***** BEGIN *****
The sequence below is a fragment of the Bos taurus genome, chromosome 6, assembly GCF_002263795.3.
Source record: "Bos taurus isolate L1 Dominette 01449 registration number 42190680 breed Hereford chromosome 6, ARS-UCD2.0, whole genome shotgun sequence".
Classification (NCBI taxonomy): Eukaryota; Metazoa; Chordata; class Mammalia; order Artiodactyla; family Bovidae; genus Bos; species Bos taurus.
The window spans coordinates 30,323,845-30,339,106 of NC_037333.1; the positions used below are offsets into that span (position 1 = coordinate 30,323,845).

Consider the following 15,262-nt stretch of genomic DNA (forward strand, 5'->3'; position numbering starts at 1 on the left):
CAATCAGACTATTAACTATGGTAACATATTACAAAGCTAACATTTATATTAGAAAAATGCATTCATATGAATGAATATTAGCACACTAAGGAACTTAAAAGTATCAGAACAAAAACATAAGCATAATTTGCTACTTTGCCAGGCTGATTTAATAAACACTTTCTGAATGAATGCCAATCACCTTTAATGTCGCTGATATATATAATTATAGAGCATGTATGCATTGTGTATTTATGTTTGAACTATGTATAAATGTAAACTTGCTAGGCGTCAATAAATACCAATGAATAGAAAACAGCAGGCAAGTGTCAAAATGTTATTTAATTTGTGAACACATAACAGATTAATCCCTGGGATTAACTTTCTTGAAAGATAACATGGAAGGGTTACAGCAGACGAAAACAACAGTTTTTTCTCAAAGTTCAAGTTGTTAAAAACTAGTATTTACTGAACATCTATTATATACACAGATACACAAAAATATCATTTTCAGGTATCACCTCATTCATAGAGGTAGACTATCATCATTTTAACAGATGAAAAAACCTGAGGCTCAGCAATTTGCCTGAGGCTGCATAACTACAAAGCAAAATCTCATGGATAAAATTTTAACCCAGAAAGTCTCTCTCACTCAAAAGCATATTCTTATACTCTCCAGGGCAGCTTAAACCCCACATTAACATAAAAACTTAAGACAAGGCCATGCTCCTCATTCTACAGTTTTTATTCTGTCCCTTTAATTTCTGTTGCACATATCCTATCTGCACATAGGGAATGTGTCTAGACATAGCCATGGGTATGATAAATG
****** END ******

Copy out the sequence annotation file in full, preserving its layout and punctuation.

The sequence below is a fragment of the Bos taurus genome, chromosome 6, assembly GCF_002263795.3.
Source record: "Bos taurus isolate L1 Dominette 01449 registration number 42190680 breed Hereford chromosome 6, ARS-UCD2.0, whole genome shotgun sequence".
Classification (NCBI taxonomy): Eukaryota; Metazoa; Chordata; class Mammalia; order Artiodactyla; family Bovidae; genus Bos; species Bos taurus.
The window spans coordinates 30,323,845-30,339,106 of NC_037333.1; the positions used below are offsets into that span (position 1 = coordinate 30,323,845).

Consider the following 15,262-nt stretch of genomic DNA (forward strand, 5'->3'; position numbering starts at 1 on the left):
CAATCAGACTATTAACTATGGTAACATATTACAAAGCTAACATTTATATTAGAAAAATGCATTCATATGAATGAATATTAGCACACTAAGGAACTTAAAAGTATCAGAACAAAAACATAAGCATAATTTGCTACTTTGCCAGGCTGATTTAATAAACACTTTCTGAATGAATGCCAATCACCTTTAATGTCGCTGATATATATAATTATAGAGCATGTATGCATTGTGTATTTATGTTTGAACTATGTATAAATGTAAACTTGCTAGGCGTCAATAAATACCAATGAATAGAAAACAGCAGGCAAGTGTCAAAATGTTATTTAATTTGTGAACACATAACAGATTAATCCCTGGGATTAACTTTCTTGAAAGATAACATGGAAGGGTTACAGCAGACGAAAACAACAGTTTTTTCTCAAAGTTCAAGTTGTTAAAAACTAGTATTTACTGAACATCTATTATATACACAGATACACAAAAATATCATTTTCAGGTATCACCTCATTCATAGAGGTAGACTATCATCATTTTAACAGATGAAAAAACCTGAGGCTCAGCAATTTGCCTGAGGCTGCATAACTACAAAGCAAAATCTCATGGATAAAATTTTAACCCAGAAAGTCTCTCTCACTCAAAAGCATATTCTTATACTCTCCAGGGCAGCTTAAACCCCACATTAACATAAAAACTTAAGACAAGGCCATGCTCCTCATTCTACAGTTTTTATTCTGTCCCTTTAATTTCTGTTGCACATATCCTATCTGCACATAGGGAATGTGTCTAGACATAGCCATGGGTATGATAAATG